3. Submitted by Scot Kindschi on 12/21/2018 - 12:36 pm.

    Good news for a couple of irresponsible dirty companies, and bad news for all of Minnesota. Please Governor Walz, and all responsible representatives , do absolutely everything possible to keep these filthy scumsuckers out of Minnesota.

  4. Submitted by William Hunter Duncan on 12/21/2018 - 12:45 pm.

    So the same people who have allowed Minnesota waters to become more systemically polluted than at any time in history, assure us they will protect us in this case?

    Treating Minnesota as we have treated 3rd world nations, a foreign corporation plunders and pollutes, residents are left with the mess.

    Clearly a curse has been put upon this State. Some veil of narrow minded, short sighted servility to all things sick and perverse in modern economics, like some eco death mask blinding us to consequences. Nothing is sacred anymore but the freedom to make money, no matter what that means for future generations.

    Methinks I am done with Minnesota. There will be nothing good left here after this.

  5. Submitted by Bill Hansen on 12/22/2018 - 08:03 am.

    1. Guess who funded the huge negative campaign against Rep. Stauber’s election opponent?
    2. Sulfide mining never grows a regional economy. It always drives away more jobs than it attracts and leaves behind devastated communities when the mine closes in 20 years. Look up “Resource curse” on Wikipedia.
    3. There is no “21st century technology.” PolyMet’s toxic slurry will be held behind a dam designed and built in the 1950s and will be left there for 500 years. What could go wrong?
    Minnesotans are too smart to fall for this scam by foreign oligarchs.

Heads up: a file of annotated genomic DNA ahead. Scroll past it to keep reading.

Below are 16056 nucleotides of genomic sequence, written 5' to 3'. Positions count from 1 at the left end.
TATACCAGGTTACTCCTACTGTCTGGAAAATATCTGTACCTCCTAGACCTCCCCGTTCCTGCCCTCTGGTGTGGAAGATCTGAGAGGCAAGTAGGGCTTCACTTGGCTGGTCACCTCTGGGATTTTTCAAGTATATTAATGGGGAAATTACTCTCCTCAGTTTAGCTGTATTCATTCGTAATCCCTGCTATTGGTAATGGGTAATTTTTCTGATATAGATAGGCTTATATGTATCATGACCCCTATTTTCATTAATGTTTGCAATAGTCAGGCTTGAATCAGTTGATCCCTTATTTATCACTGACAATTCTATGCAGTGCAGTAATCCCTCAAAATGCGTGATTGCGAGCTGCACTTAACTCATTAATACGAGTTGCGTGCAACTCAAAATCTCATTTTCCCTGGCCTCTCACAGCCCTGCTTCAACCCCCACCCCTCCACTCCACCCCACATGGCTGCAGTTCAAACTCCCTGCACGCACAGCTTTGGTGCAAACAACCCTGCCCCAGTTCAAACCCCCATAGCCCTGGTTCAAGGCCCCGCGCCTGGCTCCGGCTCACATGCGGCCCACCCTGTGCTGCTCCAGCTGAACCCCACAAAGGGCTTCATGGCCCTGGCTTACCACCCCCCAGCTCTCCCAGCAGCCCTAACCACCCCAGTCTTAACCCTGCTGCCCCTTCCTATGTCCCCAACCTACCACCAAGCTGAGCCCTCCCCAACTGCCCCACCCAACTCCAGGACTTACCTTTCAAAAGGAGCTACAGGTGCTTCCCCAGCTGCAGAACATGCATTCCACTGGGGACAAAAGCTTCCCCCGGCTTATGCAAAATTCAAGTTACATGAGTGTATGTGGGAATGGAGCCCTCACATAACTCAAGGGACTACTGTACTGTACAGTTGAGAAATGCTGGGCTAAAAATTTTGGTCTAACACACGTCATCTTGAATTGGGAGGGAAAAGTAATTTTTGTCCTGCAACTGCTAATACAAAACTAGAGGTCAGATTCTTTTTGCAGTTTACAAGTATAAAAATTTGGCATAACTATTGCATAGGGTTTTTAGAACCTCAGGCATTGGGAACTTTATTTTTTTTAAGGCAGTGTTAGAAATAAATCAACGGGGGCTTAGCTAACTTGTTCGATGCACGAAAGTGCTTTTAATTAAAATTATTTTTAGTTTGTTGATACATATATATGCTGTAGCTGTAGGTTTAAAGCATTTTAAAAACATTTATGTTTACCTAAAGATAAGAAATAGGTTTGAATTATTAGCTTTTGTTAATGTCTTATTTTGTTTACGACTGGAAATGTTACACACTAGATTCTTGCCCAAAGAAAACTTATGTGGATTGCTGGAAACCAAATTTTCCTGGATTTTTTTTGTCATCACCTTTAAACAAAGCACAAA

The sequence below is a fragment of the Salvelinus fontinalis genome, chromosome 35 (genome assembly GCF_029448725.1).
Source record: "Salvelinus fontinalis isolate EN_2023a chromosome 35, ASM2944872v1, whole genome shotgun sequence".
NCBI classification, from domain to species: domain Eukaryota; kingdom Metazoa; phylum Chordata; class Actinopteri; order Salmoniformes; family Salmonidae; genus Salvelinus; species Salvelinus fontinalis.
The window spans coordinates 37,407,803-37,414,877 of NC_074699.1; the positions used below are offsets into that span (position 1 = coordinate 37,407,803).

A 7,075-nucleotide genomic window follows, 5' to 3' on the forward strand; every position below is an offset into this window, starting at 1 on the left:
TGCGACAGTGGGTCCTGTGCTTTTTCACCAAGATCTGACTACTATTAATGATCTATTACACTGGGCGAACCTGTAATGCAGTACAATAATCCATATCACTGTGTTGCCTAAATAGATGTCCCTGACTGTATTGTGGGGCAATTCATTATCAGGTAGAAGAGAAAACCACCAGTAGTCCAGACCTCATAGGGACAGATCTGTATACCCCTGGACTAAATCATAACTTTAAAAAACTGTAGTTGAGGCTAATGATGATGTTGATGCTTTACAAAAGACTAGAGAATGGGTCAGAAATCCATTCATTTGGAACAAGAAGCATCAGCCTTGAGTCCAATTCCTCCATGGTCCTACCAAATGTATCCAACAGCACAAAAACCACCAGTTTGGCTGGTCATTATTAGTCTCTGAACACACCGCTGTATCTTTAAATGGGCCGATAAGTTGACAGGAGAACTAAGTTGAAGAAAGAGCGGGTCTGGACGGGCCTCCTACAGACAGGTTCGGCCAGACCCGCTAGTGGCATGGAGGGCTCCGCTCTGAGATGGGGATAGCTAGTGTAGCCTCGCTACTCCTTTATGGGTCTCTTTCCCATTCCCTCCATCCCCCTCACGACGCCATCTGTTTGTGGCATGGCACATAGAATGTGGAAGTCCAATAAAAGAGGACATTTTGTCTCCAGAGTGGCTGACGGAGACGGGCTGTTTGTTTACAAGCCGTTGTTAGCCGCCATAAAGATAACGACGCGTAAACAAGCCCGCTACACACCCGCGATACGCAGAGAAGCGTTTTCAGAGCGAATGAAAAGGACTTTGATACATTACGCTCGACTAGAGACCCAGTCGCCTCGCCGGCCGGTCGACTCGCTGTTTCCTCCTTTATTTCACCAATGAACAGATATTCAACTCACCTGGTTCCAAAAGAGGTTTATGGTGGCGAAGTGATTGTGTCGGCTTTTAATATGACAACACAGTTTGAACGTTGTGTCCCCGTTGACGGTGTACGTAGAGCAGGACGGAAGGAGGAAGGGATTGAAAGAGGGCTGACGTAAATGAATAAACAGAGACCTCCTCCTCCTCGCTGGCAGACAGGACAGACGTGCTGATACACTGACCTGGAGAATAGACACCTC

6. Submitted by joe smith on 12/28/2018 - 09:39 am.

    The permitting process for 2018 is much different than 1950. All of this talk about “end of the world” as we know it is so over the top. Both Polymet and Twin Metals have been trying to comply with ever changing regulations for decades now. Once a company passes the required process for getting permitted, let them mine.
    America gets over 75% of its rare metals from other countries. That makes no sense when we have a stock pile of rare metals right under our feet.

  7. Submitted by Joe Musich on 12/28/2018 - 03:25 pm.

    I take issue with characteration of the reporting. Let’s start with “Two Big Wins – and a set back…” Really ? Sure reeks of boosterism that is not needed as the consequences of these projects regretfully (anti-boosterism) move forward. There is no way that the potential disaster coming if in fact these efforts are not stopped in their tracks that these will be wins for the health on people and all the other facets of the environment. The are being bullied forward at the moment because the can be. Sensibility and science is not in power at the moment.